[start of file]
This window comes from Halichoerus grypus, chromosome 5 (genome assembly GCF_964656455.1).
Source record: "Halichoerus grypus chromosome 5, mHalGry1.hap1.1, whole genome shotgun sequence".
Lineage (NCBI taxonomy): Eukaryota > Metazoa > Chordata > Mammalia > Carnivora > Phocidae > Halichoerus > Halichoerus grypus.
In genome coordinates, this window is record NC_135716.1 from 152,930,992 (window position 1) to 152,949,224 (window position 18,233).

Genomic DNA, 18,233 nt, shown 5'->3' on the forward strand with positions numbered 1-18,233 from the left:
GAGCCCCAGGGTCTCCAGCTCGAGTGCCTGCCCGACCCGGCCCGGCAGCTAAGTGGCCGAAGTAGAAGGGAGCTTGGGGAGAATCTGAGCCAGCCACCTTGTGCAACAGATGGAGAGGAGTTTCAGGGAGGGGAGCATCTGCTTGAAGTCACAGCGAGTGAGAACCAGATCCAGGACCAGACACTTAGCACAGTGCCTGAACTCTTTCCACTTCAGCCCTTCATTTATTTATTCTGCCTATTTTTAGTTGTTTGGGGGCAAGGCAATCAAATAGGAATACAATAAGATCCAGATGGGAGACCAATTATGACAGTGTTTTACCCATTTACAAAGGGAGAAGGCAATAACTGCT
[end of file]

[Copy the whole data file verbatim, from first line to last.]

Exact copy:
This window comes from Halichoerus grypus, chromosome 5 (genome assembly GCF_964656455.1).
Source record: "Halichoerus grypus chromosome 5, mHalGry1.hap1.1, whole genome shotgun sequence".
Lineage (NCBI taxonomy): Eukaryota > Metazoa > Chordata > Mammalia > Carnivora > Phocidae > Halichoerus > Halichoerus grypus.
In genome coordinates, this window is record NC_135716.1 from 152,930,992 (window position 1) to 152,949,224 (window position 18,233).

Genomic DNA, 18,233 nt, shown 5'->3' on the forward strand with positions numbered 1-18,233 from the left:
GAGCCCCAGGGTCTCCAGCTCGAGTGCCTGCCCGACCCGGCCCGGCAGCTAAGTGGCCGAAGTAGAAGGGAGCTTGGGGAGAATCTGAGCCAGCCACCTTGTGCAACAGATGGAGAGGAGTTTCAGGGAGGGGAGCATCTGCTTGAAGTCACAGCGAGTGAGAACCAGATCCAGGACCAGACACTTAGCACAGTGCCTGAACTCTTTCCACTTCAGCCCTTCATTTATTTATTCTGCCTATTTTTAGTTGTTTGGGGGCAAGGCAATCAAATAGGAATACAATAAGATCCAGATGGGAGACCAATTATGACAGTGTTTTACCCATTTACAAAGGGAGAAGGCAATAACTGCT